The Bin Laden Tape and the Strike in Damadola

10 MINS READJan 26, 2006 | 05:32 GMT
By Fred Burton The world continues to be fascinated by the latest audiotape from Osama bin Laden. The statements he makes are certainly interesting: simultaneously threatening more attacks against the United States and offering a truce. But even more interesting, in our view, is the context in which the newest recording was released: amid a rash of other releases attributed to top al Qaeda leaders — including a recording in which Ayman al-Zawahiri reads poetry praising mujahideen. If the tapes are authentic, they are of course noteworthy in several ways. In addition to the obvious — the continued survival of bin Laden, who had not been seen or heard from since December 2004 — the level of activity featuring al-Zawahiri is the highest it has been since January 2003. Though he has issued statements at fairly regular intervals during the past year, al-Zawahiri has emerged three times this month: first on Jan. 6, then a day later (with an image of al-Zawahiri shown while "Azzam the American" read a statement in English), and then again with the poetry reading Jan. 20. Under any circumstances, four appearances by top al Qaeda leaders in the span of a month is somewhat unusual. In addition to these recordings, there is also the Jan. 13 Predator strike in a small Pakistani village that apparently killed four senior al Qaeda members. This strike has fascinated us for some time: Initially, it was thought to have caused the death of al-Zawahiri, who apparently had been invited to attend a dinner in the village but cancelled at the last minute. Considering the identities of those who actually were in attendance, logistical factors affecting the transport and release of al Qaeda recordings and the subsequent surge in airtime for bin Laden and al-Zawahiri, it is logical to assume a connection between the two sets of events.
Public attention has focused, with good reason, on bin Laden's statements and whether they signal a pending attack in the United States. In the tape recording, he says: "Operations are in preparation and you will see them in your own homeland as soon as they are ready, Allah willing." Though al Qaeda's tactical ability to carry out operations might often be called into question, and many planned strikes have been thwarted, any threat of this sort from the group's top leadership should always be taken seriously. Historically, al Qaeda always has attempted — with some notable successes, such as the East Africa embassy bombings and other strikes — to follow up on its threats. All of which brings us back to the blow the United States struck so recently against al Qaeda in Pakistan, which is significant in many ways. It was in the early hours of Jan. 13, following a dinner celebrating the holiday of Eid al-Adha, that Hellfire missiles rained down on a hut in Damadola, in the Federally Administered Tribal Areas near the border with Afghanistan. Though al-Zawahiri apparently was not present at the time of the attack, the Pakistani government later revealed that four senior al Qaeda members — identified as Abdul al-Maghribi, Midhat Mursi al-Sayid Umar, Khalid Habib and Abu Obaidah al-Masri — were killed, along with several villagers. The identities of these four men, and the role they apparently played within al Qaeda, is key:
  • Al-Maghribi: Believed to be al-Zawahiri's son-in-law and to be involved in al Qaeda's media relations operations.
  • Al-Sayid Umar: Also known as Abu Khabab al-Masri. A leading al Qaeda bomb-maker and instructor, who is believed to have trained suicide operatives for several anti-U.S. strikes — including the attack against the USS Cole in October 2000.
  • Habib: Reportedly al Qaeda's operations chief in the Afghanistan-Pakistan border region. Believed to have helped plan assassination attempts against Pakistani President Gen. Pervez Musharraf. Close ties to Abu Farj al-Libi, who was arrested in Pakistan in May 2005.
  • Al-Masri: An Egyptian, believed to be in charge of planning attacks against coalition forces in eastern Afghanistan.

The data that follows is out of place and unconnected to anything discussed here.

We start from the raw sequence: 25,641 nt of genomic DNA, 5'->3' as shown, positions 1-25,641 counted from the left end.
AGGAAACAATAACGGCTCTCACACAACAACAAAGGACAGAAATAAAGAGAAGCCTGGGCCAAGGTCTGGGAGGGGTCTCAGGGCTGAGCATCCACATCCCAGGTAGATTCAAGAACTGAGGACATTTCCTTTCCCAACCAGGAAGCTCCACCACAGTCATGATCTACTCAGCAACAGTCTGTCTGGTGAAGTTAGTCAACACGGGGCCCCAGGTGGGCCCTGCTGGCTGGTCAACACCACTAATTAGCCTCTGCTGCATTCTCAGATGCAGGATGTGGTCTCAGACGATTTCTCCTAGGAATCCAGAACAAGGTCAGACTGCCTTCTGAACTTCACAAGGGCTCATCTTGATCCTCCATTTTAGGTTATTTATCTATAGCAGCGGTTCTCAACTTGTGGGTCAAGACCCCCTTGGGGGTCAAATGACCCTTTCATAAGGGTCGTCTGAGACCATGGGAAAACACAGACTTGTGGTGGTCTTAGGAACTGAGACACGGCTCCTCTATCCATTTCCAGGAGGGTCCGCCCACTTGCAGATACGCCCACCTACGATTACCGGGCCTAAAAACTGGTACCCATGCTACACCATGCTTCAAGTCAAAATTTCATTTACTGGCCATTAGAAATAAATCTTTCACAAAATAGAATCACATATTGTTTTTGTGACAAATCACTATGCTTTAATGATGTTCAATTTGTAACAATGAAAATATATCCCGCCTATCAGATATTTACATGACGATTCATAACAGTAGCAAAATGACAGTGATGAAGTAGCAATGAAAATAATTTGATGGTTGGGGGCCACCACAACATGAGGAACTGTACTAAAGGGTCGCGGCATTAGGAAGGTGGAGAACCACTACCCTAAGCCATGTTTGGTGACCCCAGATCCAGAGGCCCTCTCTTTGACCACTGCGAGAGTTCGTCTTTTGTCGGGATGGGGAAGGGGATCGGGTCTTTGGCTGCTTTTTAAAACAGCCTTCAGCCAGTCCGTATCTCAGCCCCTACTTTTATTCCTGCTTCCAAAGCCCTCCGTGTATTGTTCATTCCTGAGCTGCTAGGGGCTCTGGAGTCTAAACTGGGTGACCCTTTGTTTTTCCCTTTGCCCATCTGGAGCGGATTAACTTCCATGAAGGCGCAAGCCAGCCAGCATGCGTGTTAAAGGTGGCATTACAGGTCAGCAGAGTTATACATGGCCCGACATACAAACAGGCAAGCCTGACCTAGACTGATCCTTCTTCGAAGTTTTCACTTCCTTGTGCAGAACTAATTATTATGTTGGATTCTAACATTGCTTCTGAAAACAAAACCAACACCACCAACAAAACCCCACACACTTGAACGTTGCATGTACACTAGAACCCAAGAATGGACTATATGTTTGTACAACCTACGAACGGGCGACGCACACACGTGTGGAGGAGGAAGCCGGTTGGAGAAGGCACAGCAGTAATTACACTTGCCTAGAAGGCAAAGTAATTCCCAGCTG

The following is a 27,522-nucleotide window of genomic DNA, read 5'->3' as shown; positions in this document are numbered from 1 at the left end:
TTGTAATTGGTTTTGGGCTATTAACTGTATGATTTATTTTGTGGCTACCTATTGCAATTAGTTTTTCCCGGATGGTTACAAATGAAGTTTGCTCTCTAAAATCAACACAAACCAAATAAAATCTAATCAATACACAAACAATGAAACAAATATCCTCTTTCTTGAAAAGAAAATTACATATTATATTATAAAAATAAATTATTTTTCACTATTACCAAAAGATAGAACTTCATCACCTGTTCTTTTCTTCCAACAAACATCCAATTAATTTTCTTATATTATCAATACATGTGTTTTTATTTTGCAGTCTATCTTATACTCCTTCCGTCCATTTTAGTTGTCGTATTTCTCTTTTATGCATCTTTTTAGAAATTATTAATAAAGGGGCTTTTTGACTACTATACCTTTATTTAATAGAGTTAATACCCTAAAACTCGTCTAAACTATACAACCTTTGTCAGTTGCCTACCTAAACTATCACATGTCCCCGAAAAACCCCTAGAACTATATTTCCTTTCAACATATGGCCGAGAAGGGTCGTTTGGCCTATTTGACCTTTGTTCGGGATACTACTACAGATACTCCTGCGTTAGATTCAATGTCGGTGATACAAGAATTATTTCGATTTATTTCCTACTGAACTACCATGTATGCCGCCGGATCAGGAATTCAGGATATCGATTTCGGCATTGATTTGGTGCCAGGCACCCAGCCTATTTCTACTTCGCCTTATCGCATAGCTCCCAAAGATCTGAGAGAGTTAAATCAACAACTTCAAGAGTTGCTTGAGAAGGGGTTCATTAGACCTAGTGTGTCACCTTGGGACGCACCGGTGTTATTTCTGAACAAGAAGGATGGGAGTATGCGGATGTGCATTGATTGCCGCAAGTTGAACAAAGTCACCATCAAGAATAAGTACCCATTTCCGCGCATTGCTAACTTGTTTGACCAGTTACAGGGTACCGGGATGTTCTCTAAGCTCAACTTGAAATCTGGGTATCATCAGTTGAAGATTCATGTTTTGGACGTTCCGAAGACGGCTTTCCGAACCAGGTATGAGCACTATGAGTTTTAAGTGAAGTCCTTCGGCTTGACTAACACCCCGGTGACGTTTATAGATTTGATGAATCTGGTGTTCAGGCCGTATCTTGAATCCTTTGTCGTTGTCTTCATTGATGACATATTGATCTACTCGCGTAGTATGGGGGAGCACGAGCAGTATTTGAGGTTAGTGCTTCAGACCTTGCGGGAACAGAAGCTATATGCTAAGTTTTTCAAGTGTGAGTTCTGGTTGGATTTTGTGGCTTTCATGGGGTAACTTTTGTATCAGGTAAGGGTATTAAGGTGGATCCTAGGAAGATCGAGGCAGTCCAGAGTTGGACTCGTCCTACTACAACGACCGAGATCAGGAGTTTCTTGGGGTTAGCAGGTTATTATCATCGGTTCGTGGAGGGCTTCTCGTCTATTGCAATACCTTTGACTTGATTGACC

In short, these were men who all had histories with al Qaeda and would have been well-placed, trusted operatives. From a tactical perspective, a lineup like this is difficult to dismiss as four colleagues merely getting together to celebrate a religious holiday. While it is true that al Qaeda operatives at a certain level have committed their fair share of operational security gaffes, a firm line must be drawn somewhere near the apex leadership. For bin Laden, al-Zawahiri and those in their immediate circle, operational security qualifies as a religion in itself: $25 million bounties aside, their very survival depends on it. And in many cases, that means not being seen to associate with other known members of al Qaeda, who might already have attracted unwanted surveillance. Beyond that point, the experience and functions of these men fit together in a specific way: Among them, we find strategic planners, ordnance experts, public relations functions — all components of a high-ranking operations cell. Though there is much that can only be speculated about what such a committee might be drawn together to discuss, it is clear that they did not die in a freak accident involving a passing Predator. U.S. intelligence obviously was aware that a meeting was under way, and in all likelihood that information came from a human intelligence (humint) source who was able, somehow, to guarantee the presence of high-value targets (HVTs) in the village. If we had to guess where the link was, our money would be on al-Maghribi. As al-Zawahiri's son-in-law, he would be in communication with al Qaeda's top leadership and, as a trusted family member, likely would be able to speak on their behalf as a delegate to wider circles. But his role in media relations is equally interesting: Al-Maghribi is believed to have played a part in distributing statements, CDs and videos featuring al Qaeda leaders, and to have maintained contacts with some Arab journalists. The leadership's need for publicity, along with these outside contacts, may have created an opening that U.S. intelligence exploited in efforts to track down bin Laden and al-Zawahiri. If there was a humint source involved in orchestrating the Pakistan strike, it probably was someone who kept their eyes on al-Maghribi. Find al-Maghribi, and he eventually might lead you back to al-Zawahiri. It was probably al-Maghribi's presence, more than the other three, that drew the rain of missiles down, with U.S. intelligence believing al-Zawahiri would be nearby. At any rate, judging from photos of the destruction, it seems obvious that the United States did not want to take the chance of having anyone they were targeting survive. Given the dangers involved — highlighted by other successful Predator strikes against al Qaeda targets in the region over the past year — there still remains the question of what was so important that all four cell members would risk their lives for a meeting. Considering the functions of the men involved, we believe it was a planning meeting — and for a serious operation, at that. Operatives at that level don't risk face-to-face gatherings for the sake of planning small actions. Unless there had been a serious snafu, the meeting in Damadola probably would not have been called to discuss an attack plan that was already in progress. There is evidence that timing of attacks is determined by operational commanders nearer the ground: In the Sept. 11 plot, for example, Mohammed Atta decided on the date for the strike, and the information was relayed back to bin Laden through Ramzi bin al-Shibh. It must be recalled that, in the video released by the U.S. Department of Defense in December 2001, bin Laden says he was told of the exact date only a few days before the strikes. Thus, if an attack team already was in place to strike at the United States, the cell in Damadola would have had little reason to call a meeting to discuss the imminent action — updates could be sent from the field to the leadership over the Internet or through couriers with encoded recordings, as has been seen in the past. Instead, it is more likely they were meeting for purposes of planning a future attack, or to bless proposals from other parts of the network. While we do not believe al Qaeda's core leadership is involved in detailed tactical planning for strikes, it can shape broad-based, strategic plans. This might include such things as guidance on the general location of an attack or series of operations (for example, Western Europe or the United States) or timing (spring or summer). From the core, mid-level operatives are then dispatched to work out the details. Could this be one of the operations that bin Laden mentioned in his recent audiotape? Perhaps. If U.S. intelligence had a source close enough to al Qaeda to help direct the strike against the cell in Damadola, the source might have been close enough to the group to know what they were discussing — which might indeed warrant overwhelming firepower as a way of permanently nipping an identified plot in the bud. But we note also bin Laden's recent reference to "operations" — in the multiple — in his most recent tape-recording: "Operations are in preparation and you will see them in your own homeland as soon as they are ready, Allah willing." Moreover, it is known from the activities of past al Qaeda operators and planners, such as Khalid Sheikh Mohammed, that the organization frequently has more than one plan in motion at any given time. The assassination of Northern Alliance leader Ahmed Shah Massoud on Sept. 9, 2001 — quickly followed by the strikes in New York City and Washington, D.C. — is a good example of this. Additionally, the devolution of al Qaeda must be considered. While the apex leadership obviously issues guidance and seems still to be involved in strategic planning, there are autonomous and semi-autonomous groups and cells that could plan attacks against the U.S. mainland without consulting the chain of command. There are many things about al Qaeda, its leadership, and its future plans that cannot be stated with certainty. However, what is known is that al Qaeda has not abandoned its war against the West, and that it continues to maneuver in efforts to shape the mindset of the Muslim world. It is known that al Qaeda's attack plans have long gestation periods, and that it is not uncommon for more than one plan to be in play at any given time. It is clear that the meeting in Damadola was a gathering of HVTs who risked their lives to congregate there — indicating that something important was happening at that meeting that either was interrupted or stopped altogether by the airstrike on Jan. 14. The strike in Damadola may have disrupted plans for one attack, but all things considered, it's likely that there are others in the works.